Tuesday, April 20, 2010

Photographs: Nixon Departs

Yesterday I used a photo of Richard Nixon  to illustrate my item on the Vulcan greeting.  The photo showed Nixon in one of his famous poses of hands held high with fingers outstretched in V signs.  The photo is of interest for the reasons set out below.

Richard Milhouse Nixon (1913-1994) was the 37th President of the US between 1969 and 1974. Notwithstanding his achievements in domestic and international affairs, as well as economic management and civil rights advances, his Presidency will forever be equated with the Watergate scandal and his resignation from the Presidency to avoid impeachment. He remains the only President to have resigned from office.
I have never been a quitter. To leave office before my term is completed is abhorrent to every instinct in my body. But as President, I must put the interest of America first. America needs a full-time President and a full-time Congress, particularly at this time with problems we face at home and abroad.

To continue to fight through the months ahead for my personal vindication would almost totally absorb the time and attention of both the President and the Congress in a period when our entire focus should be on the great issues of peace abroad and prosperity without inflation at home.

Therefore, I shall resign the Presidency effective at noon tomorrow. Vice President Ford will be sworn in as President at that hour in this office.

- Richard Nixon, 8 August 1974

The following day Nixon departed the White House aboard the Army One Helicopter.

Hunter S Thompson recorded Nixon’s departure:
I took a cab down to the White House and pushed through the sullen mob on the sidewalk to the guardhouse window. The cop inside glanced at my card, then looked up -- fixing me with a heavy-lidded Quaalude stare for just an instant, then nodded and pushed his buzzer to open the gate.

The pressroom in the West Wing was empty, so I walked outside to the Rose Garden, where a big olive-drab helicopter was perched on the lawn, about 100 feet out from the stairs. The rain had stopped and a long, red carpet was laid out on the wet grass from the White House door to the helicopter. I eased through the crowd of photographers and walked out, looking back at the White House, where Nixon was giving his final address to a shocked crowd of White House staffers. I examined the aircraft very closely, and I was just about to climb into it when I heard a loud rumbling behind me; I turned around just in time to see Richard and Pat coming toward me, trailing their daughters and followed Closely by Gerald Ford and Betty. Their faces were grim and they were walking very slowly; Nixon had a glazed smile on his face, not looking at anybody around him, and walked like a wooden Indian full of Thorazine. His face was a greasy death mask. I stepped back out of his way and nodded hello but he didn't seem to recognize me.

I lit a cigarette and watched him climb the steps to the door of the helicopter. . . Then he spun around very suddenly and threw his arms straight up in the famous twin-victory signal; his eyes were still glazed, but he seemed to be looking over the heads of the crowd at the White House. Nobody was talking. A swarm of photographers rushed the plane as Nixon raised his arms-- but his body had spun around too fast for his feet, and as his arms went up I saw him losing his balance. The grimace on his face went slack, then he bounced off the door and stumbled into the cockpit. Pat and Ziegler were already inside; Ed Cox and Tricia went in quickly without looking back ... the engine cranked up to a dull, whining roar. I was so close that the noise hurt my ears.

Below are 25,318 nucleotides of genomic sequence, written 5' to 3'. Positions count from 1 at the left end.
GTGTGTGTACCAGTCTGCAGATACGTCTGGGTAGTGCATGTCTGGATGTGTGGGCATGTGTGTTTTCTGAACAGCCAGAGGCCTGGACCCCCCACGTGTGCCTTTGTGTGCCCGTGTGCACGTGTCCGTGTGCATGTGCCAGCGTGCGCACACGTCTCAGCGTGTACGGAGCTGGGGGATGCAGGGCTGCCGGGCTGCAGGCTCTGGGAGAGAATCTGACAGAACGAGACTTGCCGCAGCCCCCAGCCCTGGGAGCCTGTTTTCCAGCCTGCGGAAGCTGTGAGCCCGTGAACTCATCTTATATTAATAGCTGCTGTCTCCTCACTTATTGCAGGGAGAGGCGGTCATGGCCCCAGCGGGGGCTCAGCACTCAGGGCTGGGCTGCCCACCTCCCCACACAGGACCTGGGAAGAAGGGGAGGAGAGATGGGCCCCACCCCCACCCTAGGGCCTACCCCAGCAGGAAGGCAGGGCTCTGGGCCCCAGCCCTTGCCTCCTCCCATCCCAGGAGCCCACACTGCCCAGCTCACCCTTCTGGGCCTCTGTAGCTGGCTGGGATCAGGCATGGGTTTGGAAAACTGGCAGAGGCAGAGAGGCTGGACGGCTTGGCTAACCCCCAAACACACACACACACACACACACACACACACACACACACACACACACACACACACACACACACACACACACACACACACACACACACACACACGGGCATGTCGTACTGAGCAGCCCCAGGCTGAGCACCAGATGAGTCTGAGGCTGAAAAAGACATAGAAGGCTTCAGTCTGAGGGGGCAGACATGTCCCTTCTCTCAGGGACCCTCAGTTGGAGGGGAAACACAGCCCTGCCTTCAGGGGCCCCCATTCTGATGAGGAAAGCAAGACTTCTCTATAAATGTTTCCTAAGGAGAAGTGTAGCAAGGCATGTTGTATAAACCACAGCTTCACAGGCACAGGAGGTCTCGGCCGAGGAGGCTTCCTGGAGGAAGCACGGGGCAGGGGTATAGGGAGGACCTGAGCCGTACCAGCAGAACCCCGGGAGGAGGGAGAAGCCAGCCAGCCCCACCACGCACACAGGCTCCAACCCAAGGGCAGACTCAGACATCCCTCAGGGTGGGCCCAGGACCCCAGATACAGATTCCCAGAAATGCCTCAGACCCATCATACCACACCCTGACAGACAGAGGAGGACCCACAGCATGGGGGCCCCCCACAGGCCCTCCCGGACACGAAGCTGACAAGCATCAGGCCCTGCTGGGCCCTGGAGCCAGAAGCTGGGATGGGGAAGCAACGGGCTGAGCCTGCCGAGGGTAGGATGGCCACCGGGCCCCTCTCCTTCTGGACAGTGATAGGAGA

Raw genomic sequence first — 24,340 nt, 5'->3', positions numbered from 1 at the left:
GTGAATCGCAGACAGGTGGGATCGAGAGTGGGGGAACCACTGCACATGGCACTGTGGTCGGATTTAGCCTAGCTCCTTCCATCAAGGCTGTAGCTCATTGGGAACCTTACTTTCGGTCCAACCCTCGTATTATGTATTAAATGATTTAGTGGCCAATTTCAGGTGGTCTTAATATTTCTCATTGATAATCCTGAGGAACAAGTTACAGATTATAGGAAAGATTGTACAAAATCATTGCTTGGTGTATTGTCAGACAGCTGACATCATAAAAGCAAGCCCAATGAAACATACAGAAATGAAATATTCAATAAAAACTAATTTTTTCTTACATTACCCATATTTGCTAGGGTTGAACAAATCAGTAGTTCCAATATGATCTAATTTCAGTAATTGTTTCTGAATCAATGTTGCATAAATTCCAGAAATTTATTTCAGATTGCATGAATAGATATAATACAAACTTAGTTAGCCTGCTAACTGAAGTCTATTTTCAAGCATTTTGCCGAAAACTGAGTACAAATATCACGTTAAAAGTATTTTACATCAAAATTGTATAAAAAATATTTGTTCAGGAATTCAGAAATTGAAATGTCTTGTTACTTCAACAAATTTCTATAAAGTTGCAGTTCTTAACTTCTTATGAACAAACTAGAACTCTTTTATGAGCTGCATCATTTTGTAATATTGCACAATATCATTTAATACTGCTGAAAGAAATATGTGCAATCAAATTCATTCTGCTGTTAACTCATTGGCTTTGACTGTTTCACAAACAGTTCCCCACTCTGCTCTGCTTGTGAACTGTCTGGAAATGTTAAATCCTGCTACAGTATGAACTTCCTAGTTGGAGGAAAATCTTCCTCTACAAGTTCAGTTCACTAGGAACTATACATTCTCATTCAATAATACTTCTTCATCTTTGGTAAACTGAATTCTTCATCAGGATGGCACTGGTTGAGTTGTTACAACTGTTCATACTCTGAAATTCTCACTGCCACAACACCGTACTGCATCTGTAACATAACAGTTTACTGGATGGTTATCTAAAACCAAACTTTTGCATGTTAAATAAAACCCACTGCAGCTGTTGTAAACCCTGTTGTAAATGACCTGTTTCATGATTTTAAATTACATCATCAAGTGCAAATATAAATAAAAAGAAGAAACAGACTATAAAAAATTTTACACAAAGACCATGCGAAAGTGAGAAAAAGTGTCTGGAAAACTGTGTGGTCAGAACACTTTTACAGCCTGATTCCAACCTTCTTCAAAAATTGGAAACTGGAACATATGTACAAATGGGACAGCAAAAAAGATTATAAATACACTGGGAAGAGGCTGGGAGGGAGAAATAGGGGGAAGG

The rotor blades were invisible now, but the wind was getting heavier; I could feel it pressing my eyeballs back into their sockets. For an instant I thought I could see Richard Nixon's face pressed up to the window. Was he smiling? Was it Nixon? I couldn't be sure. And now it made no difference. The wind blast from the rotors was blowing people off-balance now; photographers were clutching their equipment against their bodies and Gerald Ford was leading his wife back toward the White House with a stony scowl on his face. I was still very close to the helicopter, watching the tires. As the beast began rising, the tires became suddenly fat; there was no more weight on them. . . The helicopter went straight up and hovered for a moment, then swooped down toward the Washington Monument and then angled up into the fog.

Richard Nixon was gone.

Those who have seen the movie Nixon will recall the final interview of Nixon by David Frost on 19 May 1977. That interview produced the following famous quote by Nixon on his views of presidentila power:

"So what in a sense, you're saying is that there are certain situations… where the president can decide that it's in the best interests of the nation or something, and do something illegal."

Well, when the president does it that means that it is not illegal.

An outrageous, isolated view?

On 30 April 2009 US Secretary of State Condoleeza Rice addressed students at Stanford University. She was asked about the US use of waterboarding* and torture. Her replies were taped by a student:
The president instructed us that nothing we would do would be outside of our obligations, legal obligations under the Convention Against Torture.

The United States was told, we were told, nothing that violates our obligations under the Convention Against Torture, and so by definition, if it was authorized by the president, it did not violate our obligations under the Convention Against Torture.
* Immobilising a person on their back with their head lower than the body, then pouring water on the person’s face and into breathing passages, simulating the sensation of drowning and initiating the gag reflex.

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